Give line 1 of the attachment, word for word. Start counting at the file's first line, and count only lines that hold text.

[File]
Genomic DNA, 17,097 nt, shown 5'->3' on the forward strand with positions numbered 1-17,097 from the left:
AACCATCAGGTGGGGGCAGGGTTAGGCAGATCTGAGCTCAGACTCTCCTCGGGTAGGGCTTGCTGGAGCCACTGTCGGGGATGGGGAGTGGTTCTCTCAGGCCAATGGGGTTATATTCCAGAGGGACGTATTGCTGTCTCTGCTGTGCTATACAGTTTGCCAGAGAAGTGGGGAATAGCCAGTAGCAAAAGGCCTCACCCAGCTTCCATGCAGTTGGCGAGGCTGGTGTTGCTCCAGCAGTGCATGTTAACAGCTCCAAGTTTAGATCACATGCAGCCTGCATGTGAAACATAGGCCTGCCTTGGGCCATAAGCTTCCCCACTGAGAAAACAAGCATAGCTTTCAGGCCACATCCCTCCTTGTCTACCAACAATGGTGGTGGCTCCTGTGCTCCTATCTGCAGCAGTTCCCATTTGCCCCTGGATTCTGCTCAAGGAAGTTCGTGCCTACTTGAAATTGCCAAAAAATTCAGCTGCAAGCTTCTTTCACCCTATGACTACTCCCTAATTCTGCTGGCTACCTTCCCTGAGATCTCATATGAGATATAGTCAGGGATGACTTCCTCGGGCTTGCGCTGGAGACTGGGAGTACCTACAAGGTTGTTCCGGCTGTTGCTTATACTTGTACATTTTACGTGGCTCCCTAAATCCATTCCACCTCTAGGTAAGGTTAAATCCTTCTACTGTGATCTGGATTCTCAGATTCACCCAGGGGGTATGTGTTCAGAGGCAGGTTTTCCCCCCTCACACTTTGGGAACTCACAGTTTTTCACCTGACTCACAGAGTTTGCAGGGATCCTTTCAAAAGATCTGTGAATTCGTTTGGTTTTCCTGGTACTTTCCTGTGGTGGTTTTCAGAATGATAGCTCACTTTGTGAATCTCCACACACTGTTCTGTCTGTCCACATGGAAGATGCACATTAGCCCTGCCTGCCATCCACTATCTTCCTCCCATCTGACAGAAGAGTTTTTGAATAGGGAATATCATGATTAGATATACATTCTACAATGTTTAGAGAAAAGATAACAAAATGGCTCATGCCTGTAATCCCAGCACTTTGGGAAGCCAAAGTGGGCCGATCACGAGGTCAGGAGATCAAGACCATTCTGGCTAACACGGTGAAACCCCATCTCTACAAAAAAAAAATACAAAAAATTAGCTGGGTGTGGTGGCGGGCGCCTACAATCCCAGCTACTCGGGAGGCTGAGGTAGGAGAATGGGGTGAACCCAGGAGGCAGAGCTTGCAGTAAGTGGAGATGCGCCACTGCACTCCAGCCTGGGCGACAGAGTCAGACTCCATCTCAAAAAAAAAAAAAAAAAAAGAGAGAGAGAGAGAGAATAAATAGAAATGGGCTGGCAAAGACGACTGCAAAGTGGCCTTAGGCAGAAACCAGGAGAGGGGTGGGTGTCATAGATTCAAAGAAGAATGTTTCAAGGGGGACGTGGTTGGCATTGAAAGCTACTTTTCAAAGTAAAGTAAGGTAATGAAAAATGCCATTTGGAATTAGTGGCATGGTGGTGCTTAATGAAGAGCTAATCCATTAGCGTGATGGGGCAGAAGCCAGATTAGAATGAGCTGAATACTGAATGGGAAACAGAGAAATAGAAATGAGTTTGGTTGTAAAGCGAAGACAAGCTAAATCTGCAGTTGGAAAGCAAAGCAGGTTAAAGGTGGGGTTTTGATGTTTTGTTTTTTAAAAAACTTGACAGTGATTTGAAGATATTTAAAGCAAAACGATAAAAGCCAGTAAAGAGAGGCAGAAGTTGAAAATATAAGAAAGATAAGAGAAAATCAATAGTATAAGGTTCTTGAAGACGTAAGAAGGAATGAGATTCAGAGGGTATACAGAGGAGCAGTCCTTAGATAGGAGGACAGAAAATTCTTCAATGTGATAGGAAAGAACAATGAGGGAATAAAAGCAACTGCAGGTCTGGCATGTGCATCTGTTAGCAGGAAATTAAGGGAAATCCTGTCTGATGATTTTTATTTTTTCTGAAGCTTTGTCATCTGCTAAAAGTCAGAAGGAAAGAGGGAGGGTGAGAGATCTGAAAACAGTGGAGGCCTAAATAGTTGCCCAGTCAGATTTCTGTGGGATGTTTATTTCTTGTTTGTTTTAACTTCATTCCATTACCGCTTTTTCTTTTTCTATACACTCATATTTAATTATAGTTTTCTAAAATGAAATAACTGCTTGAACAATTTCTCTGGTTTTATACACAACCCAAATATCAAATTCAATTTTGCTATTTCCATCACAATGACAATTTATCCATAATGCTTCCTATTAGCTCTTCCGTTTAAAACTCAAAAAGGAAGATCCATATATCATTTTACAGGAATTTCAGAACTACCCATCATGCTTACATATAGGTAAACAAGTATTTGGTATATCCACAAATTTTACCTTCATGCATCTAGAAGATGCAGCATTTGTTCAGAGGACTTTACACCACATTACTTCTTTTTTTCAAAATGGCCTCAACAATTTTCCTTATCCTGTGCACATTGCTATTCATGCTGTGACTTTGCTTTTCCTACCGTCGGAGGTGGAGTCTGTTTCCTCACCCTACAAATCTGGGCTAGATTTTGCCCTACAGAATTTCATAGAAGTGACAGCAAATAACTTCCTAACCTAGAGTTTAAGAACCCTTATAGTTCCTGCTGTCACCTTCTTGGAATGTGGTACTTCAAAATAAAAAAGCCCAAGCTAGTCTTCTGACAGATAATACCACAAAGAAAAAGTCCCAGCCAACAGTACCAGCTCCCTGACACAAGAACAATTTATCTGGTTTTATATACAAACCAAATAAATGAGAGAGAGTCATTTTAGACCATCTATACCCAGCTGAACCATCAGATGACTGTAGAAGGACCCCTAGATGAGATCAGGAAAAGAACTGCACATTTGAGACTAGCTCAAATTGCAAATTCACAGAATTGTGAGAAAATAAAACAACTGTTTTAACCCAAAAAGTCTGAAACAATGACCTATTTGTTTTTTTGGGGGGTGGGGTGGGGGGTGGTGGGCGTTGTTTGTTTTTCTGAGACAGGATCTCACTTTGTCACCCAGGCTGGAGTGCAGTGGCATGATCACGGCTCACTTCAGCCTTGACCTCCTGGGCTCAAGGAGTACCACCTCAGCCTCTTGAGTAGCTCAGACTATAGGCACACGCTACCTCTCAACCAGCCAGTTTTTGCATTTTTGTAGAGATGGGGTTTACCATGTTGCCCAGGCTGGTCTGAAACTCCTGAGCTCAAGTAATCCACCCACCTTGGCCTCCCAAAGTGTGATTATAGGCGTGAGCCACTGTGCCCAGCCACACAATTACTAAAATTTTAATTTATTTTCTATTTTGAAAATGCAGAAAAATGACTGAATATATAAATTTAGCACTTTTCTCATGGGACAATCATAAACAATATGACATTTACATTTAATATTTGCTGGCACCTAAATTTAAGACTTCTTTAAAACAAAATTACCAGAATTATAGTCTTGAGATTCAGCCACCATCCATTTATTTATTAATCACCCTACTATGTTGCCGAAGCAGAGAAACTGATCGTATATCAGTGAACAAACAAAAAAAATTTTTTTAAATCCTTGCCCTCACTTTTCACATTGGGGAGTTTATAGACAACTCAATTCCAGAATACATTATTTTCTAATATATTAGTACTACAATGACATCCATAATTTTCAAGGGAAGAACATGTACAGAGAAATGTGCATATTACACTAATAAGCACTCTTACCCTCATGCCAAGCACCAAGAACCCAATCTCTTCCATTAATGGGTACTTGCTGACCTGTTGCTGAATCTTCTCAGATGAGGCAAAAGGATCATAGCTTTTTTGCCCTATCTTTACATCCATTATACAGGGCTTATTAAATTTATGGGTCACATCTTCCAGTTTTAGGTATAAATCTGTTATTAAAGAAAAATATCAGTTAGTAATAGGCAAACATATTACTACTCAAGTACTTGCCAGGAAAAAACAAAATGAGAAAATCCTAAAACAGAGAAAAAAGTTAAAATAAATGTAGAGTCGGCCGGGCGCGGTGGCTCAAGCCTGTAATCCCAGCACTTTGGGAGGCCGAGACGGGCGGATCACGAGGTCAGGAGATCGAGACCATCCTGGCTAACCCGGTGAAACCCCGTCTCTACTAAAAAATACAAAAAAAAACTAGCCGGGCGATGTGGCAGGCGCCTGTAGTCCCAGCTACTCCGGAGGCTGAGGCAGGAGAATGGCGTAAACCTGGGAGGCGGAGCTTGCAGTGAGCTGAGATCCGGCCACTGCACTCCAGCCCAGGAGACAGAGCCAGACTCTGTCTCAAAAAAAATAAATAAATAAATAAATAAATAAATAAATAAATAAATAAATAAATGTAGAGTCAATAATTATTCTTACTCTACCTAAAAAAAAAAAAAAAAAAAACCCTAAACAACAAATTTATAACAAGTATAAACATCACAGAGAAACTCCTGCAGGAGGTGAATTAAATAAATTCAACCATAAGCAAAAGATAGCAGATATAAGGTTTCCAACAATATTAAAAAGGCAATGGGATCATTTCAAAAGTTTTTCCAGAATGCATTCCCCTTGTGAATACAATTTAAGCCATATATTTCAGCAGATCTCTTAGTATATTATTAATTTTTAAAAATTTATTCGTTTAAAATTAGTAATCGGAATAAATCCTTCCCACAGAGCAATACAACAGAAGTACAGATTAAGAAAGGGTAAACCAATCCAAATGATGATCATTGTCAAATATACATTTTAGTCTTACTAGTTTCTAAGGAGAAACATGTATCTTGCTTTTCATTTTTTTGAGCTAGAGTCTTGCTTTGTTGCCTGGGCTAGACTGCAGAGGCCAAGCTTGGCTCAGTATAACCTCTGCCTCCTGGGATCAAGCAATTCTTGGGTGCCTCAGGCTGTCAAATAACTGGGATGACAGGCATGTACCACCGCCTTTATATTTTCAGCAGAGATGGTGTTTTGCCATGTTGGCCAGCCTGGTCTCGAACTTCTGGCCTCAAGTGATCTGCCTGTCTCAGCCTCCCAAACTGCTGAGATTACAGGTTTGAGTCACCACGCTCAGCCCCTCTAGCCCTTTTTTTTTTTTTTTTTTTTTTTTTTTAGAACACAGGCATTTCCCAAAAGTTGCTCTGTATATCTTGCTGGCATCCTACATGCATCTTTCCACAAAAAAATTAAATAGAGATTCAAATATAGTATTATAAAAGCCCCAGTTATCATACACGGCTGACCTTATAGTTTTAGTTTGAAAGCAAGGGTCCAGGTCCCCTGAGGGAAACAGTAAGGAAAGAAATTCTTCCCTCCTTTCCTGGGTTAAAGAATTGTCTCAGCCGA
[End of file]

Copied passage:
Genomic DNA, 17,097 nt, shown 5'->3' on the forward strand with positions numbered 1-17,097 from the left: